Thank you for stopping by! This will be the first month of what I hope will be an ongoing international desserts bakealong. For the month of June, we will be making Hawaiian desserts!
For a long while, I have been obsessed with learning to make desserts from all over the world. Here in America, many non-western cuisines are becoming more and more popular, but it seems that their traditional sweets are often overlooked. There are still so many varieties of sweets/desserts that we can learn about!
Butter mochi is a very common dessert in Hawaii – you can even find it in the supermarket bakery. It is also quite easy to make. It is sort of a cross between cake and mochi, and is also similar to Philippine bibingka.
NOTE ON INGREDIENTS: This recipe calls for mochi flour, which might be hard for you to find, depending on where you live.
Haupia, or coconut milk pudding, is a more traditional Hawaiian dessert. It was originally served plain, but now it is very popular as a filling – you can even find haupia fried pies at McDonald’s in Hawaii. This recipe is a baked version. If you like this recipe, the author also has a cookbook focused on Hawaiian cuisine: Aloha Kitchen
Though guavas are native to the Americas, they grow well in Hawaii, and you can find guava flavored everything. Variations of this cake are frequently sold at Hawaiian bakeries.
NOTE ON INGREDIENTS: This recipe calls for guava nectar concentrate, which I have never seen in a supermarket outside of Hawaii. The recipe calls for a total of 2 1/4 cups of concentrate. I am planning on boiling 4 1/2 cups of guava nectar and reducing it down to the 2 1/4 cups. I hope the result will be similar. If you can find fresh guavas where you live, I think you should be able to substitute puree as well.
Getting malasadas at Leonard’s Bakery is considered an essential part of a Waikiki vacation. On our Hawaii trip, we actually didn’t make it there, but we did end up getting malasadas at a roadside truck somewhere on the Big Island. We didn’t have a refrigerator in our hotel, and we didn’t know how long the fillings would keep, so we ended up eating them all in one day!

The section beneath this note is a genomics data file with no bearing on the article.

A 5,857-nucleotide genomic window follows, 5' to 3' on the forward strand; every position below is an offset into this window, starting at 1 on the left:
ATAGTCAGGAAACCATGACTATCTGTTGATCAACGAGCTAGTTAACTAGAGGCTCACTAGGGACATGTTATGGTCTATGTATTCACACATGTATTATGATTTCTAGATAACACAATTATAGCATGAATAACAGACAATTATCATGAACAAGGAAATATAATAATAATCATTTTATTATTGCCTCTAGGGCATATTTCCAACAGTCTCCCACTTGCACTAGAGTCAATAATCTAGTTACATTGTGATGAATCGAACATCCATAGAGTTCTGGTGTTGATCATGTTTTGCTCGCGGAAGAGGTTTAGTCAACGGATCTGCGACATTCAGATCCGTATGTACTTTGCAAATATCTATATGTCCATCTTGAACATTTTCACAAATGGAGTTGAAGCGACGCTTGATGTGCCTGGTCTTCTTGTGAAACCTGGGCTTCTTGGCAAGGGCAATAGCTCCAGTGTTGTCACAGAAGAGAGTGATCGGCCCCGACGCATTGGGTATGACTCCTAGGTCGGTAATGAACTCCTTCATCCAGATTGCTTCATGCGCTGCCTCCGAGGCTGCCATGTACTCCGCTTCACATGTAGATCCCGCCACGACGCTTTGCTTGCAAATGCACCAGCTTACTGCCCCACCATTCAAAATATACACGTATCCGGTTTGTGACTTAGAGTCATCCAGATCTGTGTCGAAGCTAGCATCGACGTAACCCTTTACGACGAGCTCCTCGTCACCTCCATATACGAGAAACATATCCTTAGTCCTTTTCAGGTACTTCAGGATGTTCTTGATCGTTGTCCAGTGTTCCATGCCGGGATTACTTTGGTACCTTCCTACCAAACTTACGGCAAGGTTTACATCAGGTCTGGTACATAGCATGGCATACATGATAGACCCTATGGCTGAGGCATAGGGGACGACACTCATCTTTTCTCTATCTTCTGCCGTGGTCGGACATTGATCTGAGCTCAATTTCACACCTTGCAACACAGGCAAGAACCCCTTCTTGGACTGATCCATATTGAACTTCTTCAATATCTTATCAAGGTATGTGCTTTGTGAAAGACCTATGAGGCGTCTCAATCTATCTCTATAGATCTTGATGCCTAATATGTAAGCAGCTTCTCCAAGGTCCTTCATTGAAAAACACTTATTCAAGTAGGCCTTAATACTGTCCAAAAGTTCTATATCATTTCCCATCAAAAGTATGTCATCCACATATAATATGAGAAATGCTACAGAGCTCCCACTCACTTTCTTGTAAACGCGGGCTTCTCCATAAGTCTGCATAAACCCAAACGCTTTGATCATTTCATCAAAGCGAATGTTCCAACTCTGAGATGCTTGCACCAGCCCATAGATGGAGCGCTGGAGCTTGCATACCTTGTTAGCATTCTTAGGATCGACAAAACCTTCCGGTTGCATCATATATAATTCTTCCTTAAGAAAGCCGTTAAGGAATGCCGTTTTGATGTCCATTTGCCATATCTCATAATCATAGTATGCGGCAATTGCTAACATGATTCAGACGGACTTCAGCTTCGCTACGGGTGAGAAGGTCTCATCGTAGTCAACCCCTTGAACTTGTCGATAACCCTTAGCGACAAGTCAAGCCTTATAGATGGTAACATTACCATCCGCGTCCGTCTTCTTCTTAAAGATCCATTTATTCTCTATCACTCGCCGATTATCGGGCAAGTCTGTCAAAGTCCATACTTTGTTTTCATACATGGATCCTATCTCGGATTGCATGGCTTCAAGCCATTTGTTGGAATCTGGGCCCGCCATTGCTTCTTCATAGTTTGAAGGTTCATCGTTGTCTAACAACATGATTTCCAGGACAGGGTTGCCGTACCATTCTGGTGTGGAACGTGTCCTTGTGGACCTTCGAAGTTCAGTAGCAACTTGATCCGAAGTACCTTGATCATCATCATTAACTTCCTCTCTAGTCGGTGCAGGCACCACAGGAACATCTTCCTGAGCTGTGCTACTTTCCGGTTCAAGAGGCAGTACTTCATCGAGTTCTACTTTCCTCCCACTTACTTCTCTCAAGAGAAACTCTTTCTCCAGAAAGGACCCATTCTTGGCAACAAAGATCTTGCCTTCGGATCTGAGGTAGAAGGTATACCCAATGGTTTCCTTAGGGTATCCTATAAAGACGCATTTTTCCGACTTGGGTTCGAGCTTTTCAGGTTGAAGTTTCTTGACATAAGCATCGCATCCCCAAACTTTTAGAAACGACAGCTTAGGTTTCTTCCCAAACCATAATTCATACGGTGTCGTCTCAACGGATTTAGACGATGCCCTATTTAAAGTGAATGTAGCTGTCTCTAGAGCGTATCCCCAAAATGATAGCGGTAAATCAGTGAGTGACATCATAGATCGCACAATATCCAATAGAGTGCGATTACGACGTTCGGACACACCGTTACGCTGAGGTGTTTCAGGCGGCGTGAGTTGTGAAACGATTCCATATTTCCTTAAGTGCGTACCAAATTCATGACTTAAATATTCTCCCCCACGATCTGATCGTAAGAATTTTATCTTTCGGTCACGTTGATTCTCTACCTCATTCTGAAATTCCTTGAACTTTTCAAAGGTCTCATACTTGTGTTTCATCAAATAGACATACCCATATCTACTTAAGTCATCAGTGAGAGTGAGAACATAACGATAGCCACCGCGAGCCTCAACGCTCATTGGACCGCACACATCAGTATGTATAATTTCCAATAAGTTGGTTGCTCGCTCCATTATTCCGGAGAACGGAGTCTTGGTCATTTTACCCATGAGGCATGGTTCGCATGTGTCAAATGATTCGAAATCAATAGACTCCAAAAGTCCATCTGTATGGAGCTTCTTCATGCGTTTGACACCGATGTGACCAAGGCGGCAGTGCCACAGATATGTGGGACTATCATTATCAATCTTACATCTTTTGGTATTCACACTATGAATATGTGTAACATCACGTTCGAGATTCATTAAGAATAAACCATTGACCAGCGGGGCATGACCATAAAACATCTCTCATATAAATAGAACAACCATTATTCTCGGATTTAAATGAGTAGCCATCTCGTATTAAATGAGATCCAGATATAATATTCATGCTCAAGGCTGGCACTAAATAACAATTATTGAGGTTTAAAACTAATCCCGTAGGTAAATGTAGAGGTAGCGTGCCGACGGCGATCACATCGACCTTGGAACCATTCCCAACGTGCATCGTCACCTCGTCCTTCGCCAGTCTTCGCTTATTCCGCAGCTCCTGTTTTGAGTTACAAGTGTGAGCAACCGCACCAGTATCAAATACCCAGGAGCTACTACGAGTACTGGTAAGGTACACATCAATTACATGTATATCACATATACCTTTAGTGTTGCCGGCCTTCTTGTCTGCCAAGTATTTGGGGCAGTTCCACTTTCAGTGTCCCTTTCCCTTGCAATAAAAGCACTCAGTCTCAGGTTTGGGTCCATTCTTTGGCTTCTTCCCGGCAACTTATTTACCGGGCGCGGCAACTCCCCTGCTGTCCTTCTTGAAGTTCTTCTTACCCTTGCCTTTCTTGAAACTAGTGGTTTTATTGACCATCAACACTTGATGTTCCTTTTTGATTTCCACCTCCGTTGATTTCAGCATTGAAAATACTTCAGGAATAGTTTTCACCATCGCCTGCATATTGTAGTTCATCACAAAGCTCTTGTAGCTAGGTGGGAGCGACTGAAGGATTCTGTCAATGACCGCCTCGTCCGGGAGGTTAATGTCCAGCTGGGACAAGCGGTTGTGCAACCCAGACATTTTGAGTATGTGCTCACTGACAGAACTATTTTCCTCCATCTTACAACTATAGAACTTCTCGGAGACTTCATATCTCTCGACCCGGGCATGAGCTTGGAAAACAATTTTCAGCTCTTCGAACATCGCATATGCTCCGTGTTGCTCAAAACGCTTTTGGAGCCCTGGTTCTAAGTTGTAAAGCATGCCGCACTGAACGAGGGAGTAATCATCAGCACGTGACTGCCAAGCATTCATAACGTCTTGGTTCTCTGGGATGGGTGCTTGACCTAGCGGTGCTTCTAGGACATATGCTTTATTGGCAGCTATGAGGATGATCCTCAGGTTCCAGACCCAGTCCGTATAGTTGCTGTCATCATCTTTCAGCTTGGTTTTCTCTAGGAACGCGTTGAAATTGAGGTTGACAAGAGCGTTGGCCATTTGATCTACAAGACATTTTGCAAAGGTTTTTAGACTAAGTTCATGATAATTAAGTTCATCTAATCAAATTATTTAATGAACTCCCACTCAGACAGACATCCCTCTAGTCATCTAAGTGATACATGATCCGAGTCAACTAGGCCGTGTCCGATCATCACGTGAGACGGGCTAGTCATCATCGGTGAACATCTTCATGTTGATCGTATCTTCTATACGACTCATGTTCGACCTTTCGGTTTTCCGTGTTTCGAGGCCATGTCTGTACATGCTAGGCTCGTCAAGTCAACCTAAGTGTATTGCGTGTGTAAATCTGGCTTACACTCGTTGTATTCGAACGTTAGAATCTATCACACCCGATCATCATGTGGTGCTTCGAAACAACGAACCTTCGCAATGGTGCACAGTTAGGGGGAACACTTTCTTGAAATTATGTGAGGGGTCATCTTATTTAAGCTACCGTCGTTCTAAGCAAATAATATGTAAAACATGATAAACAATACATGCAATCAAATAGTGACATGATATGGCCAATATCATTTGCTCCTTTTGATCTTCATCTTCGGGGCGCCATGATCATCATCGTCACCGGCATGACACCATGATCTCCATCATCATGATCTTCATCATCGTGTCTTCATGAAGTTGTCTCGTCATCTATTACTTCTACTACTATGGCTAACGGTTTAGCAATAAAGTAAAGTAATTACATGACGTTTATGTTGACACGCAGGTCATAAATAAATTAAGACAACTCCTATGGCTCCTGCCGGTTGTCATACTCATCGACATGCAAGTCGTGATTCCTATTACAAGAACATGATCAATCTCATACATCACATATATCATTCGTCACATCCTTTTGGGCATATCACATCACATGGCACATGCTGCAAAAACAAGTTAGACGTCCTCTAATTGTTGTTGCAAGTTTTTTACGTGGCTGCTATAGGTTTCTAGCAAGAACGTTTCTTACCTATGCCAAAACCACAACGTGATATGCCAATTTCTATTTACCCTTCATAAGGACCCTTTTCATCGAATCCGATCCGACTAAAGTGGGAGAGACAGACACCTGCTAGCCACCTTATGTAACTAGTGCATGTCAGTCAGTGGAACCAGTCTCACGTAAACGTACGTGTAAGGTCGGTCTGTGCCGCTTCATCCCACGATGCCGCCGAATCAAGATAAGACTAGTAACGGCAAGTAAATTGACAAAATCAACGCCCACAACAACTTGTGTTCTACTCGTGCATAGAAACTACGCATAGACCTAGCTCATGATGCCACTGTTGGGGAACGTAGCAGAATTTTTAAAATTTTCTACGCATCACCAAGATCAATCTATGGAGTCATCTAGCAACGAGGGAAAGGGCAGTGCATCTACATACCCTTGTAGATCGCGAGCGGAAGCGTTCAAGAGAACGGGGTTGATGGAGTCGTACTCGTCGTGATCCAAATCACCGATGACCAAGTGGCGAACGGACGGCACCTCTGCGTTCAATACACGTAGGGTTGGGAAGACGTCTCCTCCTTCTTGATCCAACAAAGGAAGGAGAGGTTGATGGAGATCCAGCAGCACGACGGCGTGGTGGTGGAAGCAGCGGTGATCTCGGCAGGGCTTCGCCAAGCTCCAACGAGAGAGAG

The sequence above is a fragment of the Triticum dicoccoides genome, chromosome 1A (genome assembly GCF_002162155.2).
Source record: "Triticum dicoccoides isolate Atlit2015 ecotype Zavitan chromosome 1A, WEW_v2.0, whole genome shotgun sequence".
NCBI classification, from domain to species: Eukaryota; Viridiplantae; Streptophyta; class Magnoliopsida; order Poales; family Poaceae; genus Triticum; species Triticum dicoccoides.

These Portugeuse-style doughnuts are coated in sugar after frying. What makes Hawaiian malasadas unique is their variety of fillings. You will usually find guava, haupia, lilikoi (passion fruit), chocolate, and custard.
This link has the recipes for guava and lilikoi fillings. You can also try my coconut pudding.
These are flaky pastries filled with sweet red bean paste. They are based on Japanese manju, but where Japanese manju are traditionally steamed, manju in Hawaii are more commonly baked in the oven. Here is a link with more info about how Hawaiian manju differs from the original: Manju, Hawaii-Style!
NOTE ON INGREDIENTS: This recipe calls for sweet red bean paste, which might be hard to find, depending on where you live.
I plan for this to be a pretty laid-back bakealong, especially since we may need time to find ingredients that are uncommon in the places where we live. The bakealong lasts all month, and you can make the recipes in whatever order you like. Whether you make all five, or only one, I would love to see your picture on Instagram! Tag me in the photo and use the hashtag #thedessertivore so that I can see it. I am so excited to see your pictures!